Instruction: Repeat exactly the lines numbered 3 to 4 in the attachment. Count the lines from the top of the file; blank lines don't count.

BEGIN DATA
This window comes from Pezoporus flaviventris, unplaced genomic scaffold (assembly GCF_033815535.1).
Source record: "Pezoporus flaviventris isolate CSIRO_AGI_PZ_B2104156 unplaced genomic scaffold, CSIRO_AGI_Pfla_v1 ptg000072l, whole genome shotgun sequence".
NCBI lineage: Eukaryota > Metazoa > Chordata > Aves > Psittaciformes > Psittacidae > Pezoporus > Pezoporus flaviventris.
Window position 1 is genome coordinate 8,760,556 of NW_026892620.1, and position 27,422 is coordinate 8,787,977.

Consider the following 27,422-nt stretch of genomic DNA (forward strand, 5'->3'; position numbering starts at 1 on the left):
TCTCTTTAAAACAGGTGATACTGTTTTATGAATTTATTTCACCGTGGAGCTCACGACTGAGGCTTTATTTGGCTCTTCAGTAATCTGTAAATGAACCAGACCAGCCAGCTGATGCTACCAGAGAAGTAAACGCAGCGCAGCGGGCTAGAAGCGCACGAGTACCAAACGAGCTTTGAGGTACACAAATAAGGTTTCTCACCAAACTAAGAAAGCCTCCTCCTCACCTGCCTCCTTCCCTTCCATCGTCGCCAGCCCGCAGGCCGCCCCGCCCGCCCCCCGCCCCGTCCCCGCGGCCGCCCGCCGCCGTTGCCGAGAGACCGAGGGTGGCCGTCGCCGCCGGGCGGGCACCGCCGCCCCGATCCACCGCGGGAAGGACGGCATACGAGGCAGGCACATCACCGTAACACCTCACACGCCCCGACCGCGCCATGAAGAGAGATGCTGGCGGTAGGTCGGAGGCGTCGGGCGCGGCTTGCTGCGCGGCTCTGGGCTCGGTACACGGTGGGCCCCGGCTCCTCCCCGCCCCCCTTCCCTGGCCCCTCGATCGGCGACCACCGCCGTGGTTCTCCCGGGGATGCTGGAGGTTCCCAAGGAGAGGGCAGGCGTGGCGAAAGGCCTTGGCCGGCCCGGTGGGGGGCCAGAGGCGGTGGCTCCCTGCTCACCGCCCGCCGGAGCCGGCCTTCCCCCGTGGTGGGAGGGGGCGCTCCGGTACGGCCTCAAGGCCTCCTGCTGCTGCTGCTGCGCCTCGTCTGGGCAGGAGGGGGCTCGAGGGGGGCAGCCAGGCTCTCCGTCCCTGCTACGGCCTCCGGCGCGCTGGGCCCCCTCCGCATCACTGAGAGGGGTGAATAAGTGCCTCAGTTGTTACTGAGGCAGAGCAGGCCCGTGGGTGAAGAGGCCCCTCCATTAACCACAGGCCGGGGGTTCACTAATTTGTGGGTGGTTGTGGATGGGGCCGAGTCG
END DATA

NCBI lineage: Eukaryota > Metazoa > Chordata > Aves > Psittaciformes > Psittacidae > Pezoporus > Pezoporus flaviventris.
Window position 1 is genome coordinate 8,760,556 of NW_026892620.1, and position 27,422 is coordinate 8,787,977.